There are three motifs in this image which I will briefly explain below. Together they explore the relationship between the conscious and the unconscious.

  • The key idea comes from a recent Horizon I watched on BBC2 on the 16th March, titled “Out of Control?” in which scientists put forward the notion that our sub conscious is really in control of us, not our conscious. This got me thinking about our similarity to robots. Our autopilot is on but we are lead to believe that we are in the driving seat.
  • Labyrinths and mazes traditionally symbolise confusion and in finding one’s way through the maze, knowledge is gained. It is interesting, in a way, if we were to look at the physical characteristics of a brain that it indeed looks like a box hedge maze, like the one above.
  • The ancient Greeks associated poppies with sleep and dreaming and more recently we associate them with death and loss. In either case they can be interpreted as unconsciousness. There is hope, however, as the dead seed head is filled with the potential of new life.
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Introducing Old Maps of New York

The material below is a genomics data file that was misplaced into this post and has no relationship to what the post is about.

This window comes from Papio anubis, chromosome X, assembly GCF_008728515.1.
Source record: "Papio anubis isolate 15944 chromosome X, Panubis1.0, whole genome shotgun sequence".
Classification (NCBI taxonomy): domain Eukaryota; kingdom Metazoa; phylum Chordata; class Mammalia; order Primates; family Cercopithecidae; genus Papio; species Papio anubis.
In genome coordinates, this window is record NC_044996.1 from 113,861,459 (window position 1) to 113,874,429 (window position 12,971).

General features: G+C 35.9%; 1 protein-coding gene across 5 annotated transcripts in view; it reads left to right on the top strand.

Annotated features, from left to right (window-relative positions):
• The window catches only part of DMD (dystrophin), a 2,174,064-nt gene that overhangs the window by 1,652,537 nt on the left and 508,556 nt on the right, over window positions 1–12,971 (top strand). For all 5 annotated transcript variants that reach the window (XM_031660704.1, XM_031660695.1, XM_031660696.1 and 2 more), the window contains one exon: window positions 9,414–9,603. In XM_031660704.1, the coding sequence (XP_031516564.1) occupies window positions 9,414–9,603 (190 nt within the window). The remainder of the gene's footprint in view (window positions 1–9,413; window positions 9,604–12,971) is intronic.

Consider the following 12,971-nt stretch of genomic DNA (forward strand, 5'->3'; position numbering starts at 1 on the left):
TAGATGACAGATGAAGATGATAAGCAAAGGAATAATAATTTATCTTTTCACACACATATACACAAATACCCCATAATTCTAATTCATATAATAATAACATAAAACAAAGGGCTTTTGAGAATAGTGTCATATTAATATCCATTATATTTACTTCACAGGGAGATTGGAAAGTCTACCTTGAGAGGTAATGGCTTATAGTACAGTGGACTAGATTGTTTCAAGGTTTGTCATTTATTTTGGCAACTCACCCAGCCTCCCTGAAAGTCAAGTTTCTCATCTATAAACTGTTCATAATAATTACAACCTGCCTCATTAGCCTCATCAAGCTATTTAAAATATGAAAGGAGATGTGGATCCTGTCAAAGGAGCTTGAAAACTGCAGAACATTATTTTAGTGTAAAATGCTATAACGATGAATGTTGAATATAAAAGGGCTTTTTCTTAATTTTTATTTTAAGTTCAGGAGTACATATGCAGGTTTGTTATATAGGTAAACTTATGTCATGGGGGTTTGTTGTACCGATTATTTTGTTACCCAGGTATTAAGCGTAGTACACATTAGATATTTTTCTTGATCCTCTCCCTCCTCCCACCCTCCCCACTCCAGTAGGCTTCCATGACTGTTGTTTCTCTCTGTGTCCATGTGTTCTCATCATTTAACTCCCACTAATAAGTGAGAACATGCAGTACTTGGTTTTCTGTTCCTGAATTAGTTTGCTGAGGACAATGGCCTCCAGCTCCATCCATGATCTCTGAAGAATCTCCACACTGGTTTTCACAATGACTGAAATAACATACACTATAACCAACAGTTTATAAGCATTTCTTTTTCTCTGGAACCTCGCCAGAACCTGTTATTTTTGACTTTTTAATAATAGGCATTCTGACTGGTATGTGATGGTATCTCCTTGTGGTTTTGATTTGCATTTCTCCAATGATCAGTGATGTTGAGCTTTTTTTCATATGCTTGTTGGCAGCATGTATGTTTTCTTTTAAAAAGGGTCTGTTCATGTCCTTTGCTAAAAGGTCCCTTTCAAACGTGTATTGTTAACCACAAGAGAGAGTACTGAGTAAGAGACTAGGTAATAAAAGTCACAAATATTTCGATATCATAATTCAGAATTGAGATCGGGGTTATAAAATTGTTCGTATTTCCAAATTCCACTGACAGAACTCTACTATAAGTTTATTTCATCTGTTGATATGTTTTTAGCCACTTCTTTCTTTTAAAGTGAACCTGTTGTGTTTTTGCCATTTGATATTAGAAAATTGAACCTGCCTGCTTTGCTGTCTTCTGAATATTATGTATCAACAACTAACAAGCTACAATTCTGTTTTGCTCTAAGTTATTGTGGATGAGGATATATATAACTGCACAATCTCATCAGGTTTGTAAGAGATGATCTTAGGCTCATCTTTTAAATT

Last year I started a side project at Go Tripod and brought you Old Maps of Paris, today we am pleased to announce the launch of Old Maps of New York.

There are only a few maps on there at the moment, starting with the earliest known map, of the east cost of America dating from around 1635.

The map embedded below was created around 1660 and known as the Castello Plan of New Amsterdam. It is the oldest known map of New York City dating from the dutch period.

I am currently adding them chronologically. The site operates in exactly the same way as Old Maps of Paris, with the ability to easily pan and zoom around the map using Google’s excellent Google Map user interface. You can also download the original map and even embed the map in your blog.

I’ll be regularly adding maps so please keep an eye on the site if you have a passion for old maps like I do.


View Larger Map

You can view the maps at: http://www.oldmapsofnewyork.com 
You can read more about the project here.

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Bear rowing

I was on the Fal last year and I saw a bear row past…

In 1896, Richard Kyle Fox editor and publisher of the National Police Gazette set a challenge. A prize of $10,000 would be awarded to the first crew to successfully row across the atlantic from New York to Europe. Two Norwegian-born American friends, Frank Samuelsen and George Harbo,  collected together their life savings and took up the challenge. With an 18ft clinker-built row boat, the only modification being rails to help right the boat should she capsize, the two friends set off from New York on 6th June. They rowed, and rowed and the rails saved their lives on at least one occasion. They finally reached Bishop Rock setting the record for rowing the Atlantic at 55 days.